Because food would not exist without land and because we live and work in this region, as members of the Kent County Food Policy Council we will take this time to honor the original caretakers of this land. It is important for each of us to acknowledge, understand and seek to repair the harm that has brought us to this moment as both colonizers/settlers and Indigenous people.
We honor and acknowledge that Kent County occupies the ancestral, traditional, and contemporary Lands of the Anishinaabeg -- Three Fires Confederacy of Ojibwe, Odawa, and Potawatomi peoples. The Treaty of Chicago in 1821 and the Treaty of Washington in 1836 along with the Indian Removal Act in 1830 forced many Indigenous people from their homelands. Many Indigenous people were killed through the enforcement of these acts.
We acknowledge the truth that Indigenous people have demonstrated resilience and resistance in the efforts to separate them from their land and ways of life.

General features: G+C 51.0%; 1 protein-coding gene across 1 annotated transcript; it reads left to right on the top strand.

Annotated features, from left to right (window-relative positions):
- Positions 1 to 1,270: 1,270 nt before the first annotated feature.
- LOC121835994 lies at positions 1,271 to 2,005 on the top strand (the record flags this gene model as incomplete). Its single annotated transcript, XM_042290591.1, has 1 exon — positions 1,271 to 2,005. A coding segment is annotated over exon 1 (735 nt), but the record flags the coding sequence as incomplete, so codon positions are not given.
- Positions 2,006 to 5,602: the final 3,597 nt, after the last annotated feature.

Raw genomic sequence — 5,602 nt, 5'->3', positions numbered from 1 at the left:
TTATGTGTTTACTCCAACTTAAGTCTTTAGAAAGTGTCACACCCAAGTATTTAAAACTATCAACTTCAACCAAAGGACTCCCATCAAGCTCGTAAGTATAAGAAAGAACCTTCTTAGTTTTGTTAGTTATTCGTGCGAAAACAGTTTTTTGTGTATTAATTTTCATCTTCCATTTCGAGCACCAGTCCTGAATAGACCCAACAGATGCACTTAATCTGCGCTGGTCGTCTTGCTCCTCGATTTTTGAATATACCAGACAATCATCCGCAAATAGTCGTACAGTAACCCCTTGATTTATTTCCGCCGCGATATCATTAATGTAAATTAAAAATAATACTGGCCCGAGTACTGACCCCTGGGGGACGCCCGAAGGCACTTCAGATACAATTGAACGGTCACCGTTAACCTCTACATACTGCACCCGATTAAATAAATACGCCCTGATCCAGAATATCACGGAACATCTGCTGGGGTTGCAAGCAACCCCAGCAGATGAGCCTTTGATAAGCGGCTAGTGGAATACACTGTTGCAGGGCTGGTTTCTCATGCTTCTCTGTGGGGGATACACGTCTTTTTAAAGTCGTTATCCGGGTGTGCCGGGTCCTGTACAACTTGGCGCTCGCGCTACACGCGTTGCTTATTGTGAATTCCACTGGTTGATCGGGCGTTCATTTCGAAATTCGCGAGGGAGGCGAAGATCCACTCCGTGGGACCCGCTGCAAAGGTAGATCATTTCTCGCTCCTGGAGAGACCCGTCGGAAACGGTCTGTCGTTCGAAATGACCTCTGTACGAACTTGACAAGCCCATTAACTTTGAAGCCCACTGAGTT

Through this acknowledgement, we commit to examining what action needs to be taken to reverse the long-standing practices to erase Indigenous people’s history, language, culture, and existence. We commit to appreciating and celebrating Indigenous ways of life, especially relating to food. By making these commitments and acting upon them, we work towards a future of right-relationship.